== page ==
Kostas Tsimikas has revealed the origins of his 'Greek Scouser' nickname at Liverpool.
The left-back considers himself an adopted Liverpudlian now into his third season on Merseyside, having arrived from Olympiacos in the summer of 2020.
A popular figure among the fanbase, Tsimikas credits a member of the backroom staff at the AXA Training Centre for coining his widely-used, city-themed moniker.
The No.21 said in the official matchday programme: "I was with my friend the fitness coach in the gym at the training ground and he said to me, 'You are the Greek Scouser!' And I liked it a lot, to be honest.
"That's why I posted it on Instagram and after that, it was my name. Automatically!"
The Greece international has also been given the honour of a wonderfully crafted chant by Kopites.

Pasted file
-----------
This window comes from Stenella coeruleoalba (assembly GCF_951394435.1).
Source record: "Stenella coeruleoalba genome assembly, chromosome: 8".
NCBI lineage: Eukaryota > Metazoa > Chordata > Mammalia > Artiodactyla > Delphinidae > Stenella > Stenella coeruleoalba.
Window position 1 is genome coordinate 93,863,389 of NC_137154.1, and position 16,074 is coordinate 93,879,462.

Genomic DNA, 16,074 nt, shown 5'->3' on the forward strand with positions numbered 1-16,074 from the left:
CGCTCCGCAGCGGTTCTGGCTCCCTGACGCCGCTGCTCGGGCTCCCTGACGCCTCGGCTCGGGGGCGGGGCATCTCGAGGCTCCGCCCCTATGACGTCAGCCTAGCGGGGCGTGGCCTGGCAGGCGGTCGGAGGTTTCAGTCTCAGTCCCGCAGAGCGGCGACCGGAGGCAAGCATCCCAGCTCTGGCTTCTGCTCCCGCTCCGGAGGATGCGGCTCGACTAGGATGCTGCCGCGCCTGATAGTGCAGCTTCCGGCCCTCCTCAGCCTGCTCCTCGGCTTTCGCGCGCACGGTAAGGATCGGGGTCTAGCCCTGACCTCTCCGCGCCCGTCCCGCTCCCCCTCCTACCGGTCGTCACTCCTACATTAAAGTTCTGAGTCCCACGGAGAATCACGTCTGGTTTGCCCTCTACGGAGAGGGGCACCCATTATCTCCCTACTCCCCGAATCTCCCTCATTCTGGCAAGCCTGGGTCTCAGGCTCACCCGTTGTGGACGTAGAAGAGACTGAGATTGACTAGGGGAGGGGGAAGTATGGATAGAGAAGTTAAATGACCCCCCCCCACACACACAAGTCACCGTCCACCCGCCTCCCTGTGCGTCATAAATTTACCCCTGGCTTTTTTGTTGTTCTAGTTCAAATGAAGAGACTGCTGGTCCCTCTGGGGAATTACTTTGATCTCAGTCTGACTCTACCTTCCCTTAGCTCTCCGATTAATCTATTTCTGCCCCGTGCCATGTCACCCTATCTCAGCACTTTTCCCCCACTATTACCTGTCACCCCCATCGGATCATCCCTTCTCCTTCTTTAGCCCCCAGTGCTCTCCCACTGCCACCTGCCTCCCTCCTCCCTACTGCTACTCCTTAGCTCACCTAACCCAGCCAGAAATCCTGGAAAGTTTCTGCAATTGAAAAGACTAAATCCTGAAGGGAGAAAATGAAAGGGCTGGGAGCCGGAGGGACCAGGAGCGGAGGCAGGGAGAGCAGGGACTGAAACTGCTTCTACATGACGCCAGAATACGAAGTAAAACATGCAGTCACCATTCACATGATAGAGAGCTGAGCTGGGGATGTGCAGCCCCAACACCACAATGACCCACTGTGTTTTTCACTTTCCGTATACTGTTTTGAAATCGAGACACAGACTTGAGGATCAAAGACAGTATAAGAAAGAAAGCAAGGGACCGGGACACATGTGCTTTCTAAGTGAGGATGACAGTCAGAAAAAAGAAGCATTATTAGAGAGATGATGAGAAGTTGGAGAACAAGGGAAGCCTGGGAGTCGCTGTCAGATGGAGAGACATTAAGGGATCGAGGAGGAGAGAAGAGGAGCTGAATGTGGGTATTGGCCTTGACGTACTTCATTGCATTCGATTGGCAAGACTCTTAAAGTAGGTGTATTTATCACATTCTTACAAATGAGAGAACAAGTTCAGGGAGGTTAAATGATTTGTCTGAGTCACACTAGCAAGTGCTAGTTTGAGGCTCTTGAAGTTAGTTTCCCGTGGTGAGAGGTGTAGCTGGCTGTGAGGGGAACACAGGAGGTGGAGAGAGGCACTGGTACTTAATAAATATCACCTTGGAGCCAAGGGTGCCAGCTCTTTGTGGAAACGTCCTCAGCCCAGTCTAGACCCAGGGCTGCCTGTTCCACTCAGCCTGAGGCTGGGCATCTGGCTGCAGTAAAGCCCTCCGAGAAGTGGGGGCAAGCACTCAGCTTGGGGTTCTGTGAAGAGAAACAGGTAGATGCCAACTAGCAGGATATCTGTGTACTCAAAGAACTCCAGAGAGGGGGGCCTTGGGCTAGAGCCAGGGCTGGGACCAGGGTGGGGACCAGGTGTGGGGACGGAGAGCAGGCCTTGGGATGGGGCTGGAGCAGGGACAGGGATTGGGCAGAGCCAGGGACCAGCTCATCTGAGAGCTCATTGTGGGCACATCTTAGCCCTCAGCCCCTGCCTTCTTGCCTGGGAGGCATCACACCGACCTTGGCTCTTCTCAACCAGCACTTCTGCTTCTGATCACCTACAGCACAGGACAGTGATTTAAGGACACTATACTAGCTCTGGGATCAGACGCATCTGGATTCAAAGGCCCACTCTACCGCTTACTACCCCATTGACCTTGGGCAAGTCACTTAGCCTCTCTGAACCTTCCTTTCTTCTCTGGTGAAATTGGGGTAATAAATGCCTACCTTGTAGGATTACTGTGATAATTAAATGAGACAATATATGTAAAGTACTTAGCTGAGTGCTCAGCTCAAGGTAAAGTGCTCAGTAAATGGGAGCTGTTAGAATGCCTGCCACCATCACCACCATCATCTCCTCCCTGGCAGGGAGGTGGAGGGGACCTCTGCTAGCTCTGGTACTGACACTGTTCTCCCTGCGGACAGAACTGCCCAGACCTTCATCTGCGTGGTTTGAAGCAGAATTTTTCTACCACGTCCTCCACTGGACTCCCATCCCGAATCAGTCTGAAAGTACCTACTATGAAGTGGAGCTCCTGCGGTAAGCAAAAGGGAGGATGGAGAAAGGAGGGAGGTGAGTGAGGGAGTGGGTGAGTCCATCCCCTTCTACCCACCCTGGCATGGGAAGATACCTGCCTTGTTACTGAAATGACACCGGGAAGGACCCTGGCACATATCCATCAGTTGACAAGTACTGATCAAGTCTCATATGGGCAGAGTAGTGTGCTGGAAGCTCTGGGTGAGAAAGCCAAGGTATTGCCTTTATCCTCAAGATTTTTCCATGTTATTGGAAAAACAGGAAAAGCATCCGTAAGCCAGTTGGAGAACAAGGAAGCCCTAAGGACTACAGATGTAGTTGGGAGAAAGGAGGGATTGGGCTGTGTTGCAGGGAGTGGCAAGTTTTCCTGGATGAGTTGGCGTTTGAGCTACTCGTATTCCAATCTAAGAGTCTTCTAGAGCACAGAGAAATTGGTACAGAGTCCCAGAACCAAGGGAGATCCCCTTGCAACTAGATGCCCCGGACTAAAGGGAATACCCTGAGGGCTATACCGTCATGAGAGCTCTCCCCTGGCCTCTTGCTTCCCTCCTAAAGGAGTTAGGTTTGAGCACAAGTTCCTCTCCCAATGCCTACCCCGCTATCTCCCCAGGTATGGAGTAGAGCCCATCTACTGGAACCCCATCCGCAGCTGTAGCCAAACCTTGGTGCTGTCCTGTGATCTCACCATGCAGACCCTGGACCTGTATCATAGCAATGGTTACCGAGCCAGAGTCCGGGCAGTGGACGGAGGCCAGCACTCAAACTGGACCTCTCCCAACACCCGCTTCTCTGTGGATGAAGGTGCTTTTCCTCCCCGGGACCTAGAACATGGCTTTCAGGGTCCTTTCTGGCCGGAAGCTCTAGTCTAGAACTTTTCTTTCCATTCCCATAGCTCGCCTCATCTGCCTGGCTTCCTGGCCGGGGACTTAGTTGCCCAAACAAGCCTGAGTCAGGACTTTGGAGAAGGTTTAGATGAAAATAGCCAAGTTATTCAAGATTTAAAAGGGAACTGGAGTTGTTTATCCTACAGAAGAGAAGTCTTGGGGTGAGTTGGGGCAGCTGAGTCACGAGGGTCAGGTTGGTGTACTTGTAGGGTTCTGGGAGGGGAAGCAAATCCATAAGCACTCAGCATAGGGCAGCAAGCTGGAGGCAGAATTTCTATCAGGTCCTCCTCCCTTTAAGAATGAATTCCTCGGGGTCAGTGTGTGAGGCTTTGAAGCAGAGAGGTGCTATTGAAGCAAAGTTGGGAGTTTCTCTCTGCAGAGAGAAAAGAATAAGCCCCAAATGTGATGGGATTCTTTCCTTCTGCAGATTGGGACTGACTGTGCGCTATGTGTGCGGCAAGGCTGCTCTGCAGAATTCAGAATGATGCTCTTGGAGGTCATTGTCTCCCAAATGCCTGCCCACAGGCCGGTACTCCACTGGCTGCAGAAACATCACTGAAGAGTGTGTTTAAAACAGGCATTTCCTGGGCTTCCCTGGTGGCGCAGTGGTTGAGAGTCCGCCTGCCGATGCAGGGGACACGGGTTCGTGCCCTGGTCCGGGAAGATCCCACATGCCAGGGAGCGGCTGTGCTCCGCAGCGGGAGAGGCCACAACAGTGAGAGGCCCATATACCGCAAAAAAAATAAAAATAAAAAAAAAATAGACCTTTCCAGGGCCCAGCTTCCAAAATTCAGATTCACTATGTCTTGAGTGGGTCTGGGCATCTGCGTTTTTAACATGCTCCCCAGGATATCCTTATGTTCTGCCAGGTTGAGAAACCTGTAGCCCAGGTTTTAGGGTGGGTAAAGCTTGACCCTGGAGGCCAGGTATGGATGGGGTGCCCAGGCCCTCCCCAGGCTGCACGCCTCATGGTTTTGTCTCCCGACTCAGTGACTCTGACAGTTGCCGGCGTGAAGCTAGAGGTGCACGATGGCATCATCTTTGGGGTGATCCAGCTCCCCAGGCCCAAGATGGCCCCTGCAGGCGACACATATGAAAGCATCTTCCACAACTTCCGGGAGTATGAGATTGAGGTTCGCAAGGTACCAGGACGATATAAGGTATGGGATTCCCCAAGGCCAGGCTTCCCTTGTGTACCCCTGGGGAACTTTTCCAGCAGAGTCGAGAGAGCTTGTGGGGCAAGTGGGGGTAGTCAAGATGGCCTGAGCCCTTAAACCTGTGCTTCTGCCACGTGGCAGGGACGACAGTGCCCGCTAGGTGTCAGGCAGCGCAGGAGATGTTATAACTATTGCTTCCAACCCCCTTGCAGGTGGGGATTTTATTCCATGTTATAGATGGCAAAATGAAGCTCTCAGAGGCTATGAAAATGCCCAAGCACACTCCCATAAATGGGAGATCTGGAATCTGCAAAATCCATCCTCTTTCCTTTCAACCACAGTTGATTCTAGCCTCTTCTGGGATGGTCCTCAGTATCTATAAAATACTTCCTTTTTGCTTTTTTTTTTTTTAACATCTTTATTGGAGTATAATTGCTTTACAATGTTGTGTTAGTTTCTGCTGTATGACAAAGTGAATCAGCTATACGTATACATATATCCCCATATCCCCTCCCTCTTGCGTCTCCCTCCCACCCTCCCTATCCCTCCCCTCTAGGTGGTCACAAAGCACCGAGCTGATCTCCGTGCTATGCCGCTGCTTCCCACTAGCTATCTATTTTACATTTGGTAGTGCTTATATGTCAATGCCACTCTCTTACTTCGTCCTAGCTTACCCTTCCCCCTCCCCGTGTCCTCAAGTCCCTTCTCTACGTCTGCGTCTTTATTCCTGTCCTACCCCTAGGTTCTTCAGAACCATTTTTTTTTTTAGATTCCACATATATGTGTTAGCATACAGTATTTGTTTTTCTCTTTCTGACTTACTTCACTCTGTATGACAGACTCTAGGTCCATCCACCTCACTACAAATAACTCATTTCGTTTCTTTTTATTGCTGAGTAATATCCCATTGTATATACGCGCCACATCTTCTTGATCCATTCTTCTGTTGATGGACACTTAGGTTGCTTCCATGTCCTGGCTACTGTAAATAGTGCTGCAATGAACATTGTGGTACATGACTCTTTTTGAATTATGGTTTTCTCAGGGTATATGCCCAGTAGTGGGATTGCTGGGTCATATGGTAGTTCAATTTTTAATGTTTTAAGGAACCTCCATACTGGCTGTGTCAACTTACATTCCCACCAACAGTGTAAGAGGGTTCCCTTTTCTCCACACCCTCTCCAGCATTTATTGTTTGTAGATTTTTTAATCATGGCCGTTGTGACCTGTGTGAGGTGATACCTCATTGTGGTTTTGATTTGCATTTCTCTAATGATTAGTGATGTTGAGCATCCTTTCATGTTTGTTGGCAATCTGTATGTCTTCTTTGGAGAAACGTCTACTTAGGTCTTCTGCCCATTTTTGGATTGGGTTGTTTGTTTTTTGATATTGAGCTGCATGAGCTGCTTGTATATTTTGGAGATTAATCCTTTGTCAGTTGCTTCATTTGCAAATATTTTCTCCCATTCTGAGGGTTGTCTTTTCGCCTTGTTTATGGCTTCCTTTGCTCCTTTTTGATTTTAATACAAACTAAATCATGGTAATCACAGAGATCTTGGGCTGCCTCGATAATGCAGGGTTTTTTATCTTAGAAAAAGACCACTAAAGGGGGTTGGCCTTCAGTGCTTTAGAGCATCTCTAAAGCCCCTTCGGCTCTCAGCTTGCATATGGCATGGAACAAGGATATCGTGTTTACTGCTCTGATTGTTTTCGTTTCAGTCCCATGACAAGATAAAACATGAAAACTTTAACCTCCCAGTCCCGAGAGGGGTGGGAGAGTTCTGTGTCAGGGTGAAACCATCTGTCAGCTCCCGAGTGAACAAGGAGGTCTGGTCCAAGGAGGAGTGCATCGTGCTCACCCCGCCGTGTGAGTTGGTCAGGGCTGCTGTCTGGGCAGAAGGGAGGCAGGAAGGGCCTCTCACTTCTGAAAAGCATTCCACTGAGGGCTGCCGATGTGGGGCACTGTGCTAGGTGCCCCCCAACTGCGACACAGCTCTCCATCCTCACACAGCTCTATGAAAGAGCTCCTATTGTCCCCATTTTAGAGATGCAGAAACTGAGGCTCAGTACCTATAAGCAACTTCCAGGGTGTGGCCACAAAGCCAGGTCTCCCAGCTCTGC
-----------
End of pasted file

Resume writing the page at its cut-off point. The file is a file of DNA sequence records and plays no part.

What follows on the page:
"I'm very happy about that," he said. "But I still haven't really heard it in the stadium, so I'm really looking forward to hearing it from the fans inside Anfield!
"The words say, 'Tsimi, Tsimi, Tsimi, oh Kostas Tsimikas, his passport says he's Greek but we know he is Scouse!' to the tune of the ABBA song Gimme Gimme Gimme.
"I think 'Tsimi, Tsimi, Tsimi' is better than the original song! I'm very, very happy for that and this makes my time here in Liverpool more special."
Tsimikas has endeared himself to supporters with his likeable personality and performances on the pitch for Jürgen Klopp's side.
He cemented his legacy when he won the Reds the Emirates FA Cup last May by converting the decisive penalty in a shootout with Chelsea.
Asked about his best footballing memories, the 26-year-old said: "The best ones for me so far are when we won the Carabao Cup and the FA Cup.
"For me personally, it would be the penalty that I scored to win the FA Cup final shootout at Wembley. I went to our fans and we celebrated the trophy together because every single fan and every single player wanted it so much.
"I was very happy we were able to win that trophy and hopefully in the future we will celebrate more trophies together, and I will have even better memories than these."